Local View: 'Sick and tired of being sick and tired:' Your vote matters
"I'm sick and tired of being sick and tired." Those were the poignant words of Mrs. Fannie Lou Hamer, a leader of the civil rights movement. While growing up in the Delta of Mississippi, Mrs. Hamer experienced firsthand the crushing demands of so...
"I'm sick and tired of being sick and tired." Those were the poignant words of Mrs. Fannie Lou Hamer, a leader of the civil rights movement. While growing up in the Delta of Mississippi, Mrs. Hamer experienced firsthand the crushing demands of southern sharecropping labor that would render anyone's physical and mental body taxed beyond despair. Nonetheless, laborers would rise early the next morning to do it all over again. For all of their back-breaking work, they only earned a few meager dollars. Hamer toiled year after year, eventually winning the promotion to "timekeeper" as an adult on the W.D. Marlow Plantation.
In the 1960s, many African-Americans aimed for two goals in their quest to vote: first-class citizenship and the ability to elect a hopeful candidate who would change cruel conditions and the racist challenges that they lived in the Jim Crow South.
Hamer's zeal led to several attempts to simply register to vote, each one met with vile opposition and pointless eligibility requirements, such as literacy tests, marbles-in-a-jar predictions, and reciting and deciphering the constitutional amendments, to name a few. White voters, of course, did not need to complete these senseless tests.
On Aug. 31, 1962, Hamer's application for registration to vote was rejected, as she failed eligibility requirements. Sharecropper owner W.D. Marlow learned of her application and insisted she withdraw it immediately. The civil rights crusader replied, "I didn't go down there to register for you. I went down to register for myself." Hamer was roughly removed from the premises, leaving her family behind, temporarily. The violence didn't diminish her fire, however.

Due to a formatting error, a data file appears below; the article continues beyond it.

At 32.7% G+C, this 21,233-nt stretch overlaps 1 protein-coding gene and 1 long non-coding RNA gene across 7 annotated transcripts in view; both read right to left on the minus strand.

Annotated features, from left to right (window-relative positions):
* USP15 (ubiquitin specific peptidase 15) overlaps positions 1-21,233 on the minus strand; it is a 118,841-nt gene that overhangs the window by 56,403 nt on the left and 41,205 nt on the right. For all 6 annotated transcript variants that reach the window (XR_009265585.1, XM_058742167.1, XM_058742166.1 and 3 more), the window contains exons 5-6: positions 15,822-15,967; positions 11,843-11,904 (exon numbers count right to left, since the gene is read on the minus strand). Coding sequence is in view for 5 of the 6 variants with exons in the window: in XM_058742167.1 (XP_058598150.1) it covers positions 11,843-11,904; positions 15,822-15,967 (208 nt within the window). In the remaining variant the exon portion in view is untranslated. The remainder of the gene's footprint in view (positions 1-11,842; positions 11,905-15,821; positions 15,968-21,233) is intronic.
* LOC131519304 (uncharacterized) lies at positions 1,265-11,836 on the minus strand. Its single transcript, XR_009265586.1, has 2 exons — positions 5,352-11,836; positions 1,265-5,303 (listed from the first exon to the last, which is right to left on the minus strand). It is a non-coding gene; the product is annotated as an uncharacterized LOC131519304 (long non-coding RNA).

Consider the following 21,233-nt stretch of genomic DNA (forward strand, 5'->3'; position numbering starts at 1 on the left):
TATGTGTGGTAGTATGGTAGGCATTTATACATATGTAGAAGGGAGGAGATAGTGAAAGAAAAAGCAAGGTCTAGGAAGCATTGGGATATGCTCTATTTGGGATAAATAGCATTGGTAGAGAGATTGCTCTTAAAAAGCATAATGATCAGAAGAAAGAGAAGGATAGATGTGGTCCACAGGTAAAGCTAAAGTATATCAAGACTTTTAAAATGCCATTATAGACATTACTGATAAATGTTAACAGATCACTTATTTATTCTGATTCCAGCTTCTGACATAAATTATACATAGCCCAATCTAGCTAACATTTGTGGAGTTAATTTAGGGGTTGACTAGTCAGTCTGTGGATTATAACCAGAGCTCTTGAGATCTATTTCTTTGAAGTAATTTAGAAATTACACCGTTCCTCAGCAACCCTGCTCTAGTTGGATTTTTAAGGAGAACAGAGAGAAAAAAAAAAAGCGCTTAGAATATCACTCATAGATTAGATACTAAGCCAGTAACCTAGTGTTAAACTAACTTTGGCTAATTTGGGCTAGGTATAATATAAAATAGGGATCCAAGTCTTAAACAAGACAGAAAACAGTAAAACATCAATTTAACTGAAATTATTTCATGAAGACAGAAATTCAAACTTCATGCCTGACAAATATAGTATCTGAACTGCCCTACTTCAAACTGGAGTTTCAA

On June 9, 1963, while traveling home from a voter-registration workshop, Hamer and a fellow activist were stopped by Montgomery County, Miss., law enforcement in Winona, Miss. The group was carried off to jail for no reason other than their presence was considered a disturbance. While in custody the first night, Hamer endured a brutal physical assault that left permanent kidney injury and a blood clot in her eye.
In August 1964, at the Democratic National Convention, Hamer was offered an opportunity to share her four-day jail experience on national television. She cited the words told to her by one of the three officers: "We gonna make you wish you was dead!" His words had echoed moments before she sustained his first hit, first kick, and first strike from his blackjack, a baton weapon, she recounted.
Hamer was asked why she kept pushing for equal rights for African-Americans. With dignity and mustered courage she answered, "I'm sick and tired of being sick and tired." She shared painful images of bleeding Mississippi trees (from lynchings), terrorizing phone calls from the KKK, and the regret that equal opportunities weren't accessible to all.
She later went on to run for Senate, although unsuccessfully.
Fannie Lou Hamer's persistence leaves a responsibility on us to fulfill.
As of late, national media sources report the travesty of voter suppression (voter-purge practices, poll irregularities, voter ID laws, etc.) and ineffective policies (outdated or new) like "stop and frisk," which is widely known to be prejudicial.
Additionally, the deliberate neglect by some elected officials on racial and social injustices that affect you, me, and our community should be considered. Martin Luther King Jr. committed his life to securing equality for all in American society.
Each candidate in this year's election - and all elections - ought to be challenged on issues that matter. Questions like, "Will you endorse plans to lessen the racial wealth gap between white and black American households?" should remain in the forefront.
This commentary is meant to lend an ounce of encouragement to those who may question whether their vote even matters. To the disenfranchised, I offer a cup of hope that your single vote can make a difference in a major way. To the African-American community, a gallon of strength, as we recognize that historical pains and survivals have given us the boldness that we breathe confidently today.
Make a difference. Do it for yourself. Go vote!
Chrystal Gardner of Duluth is a community organizer and advocate for racial justice.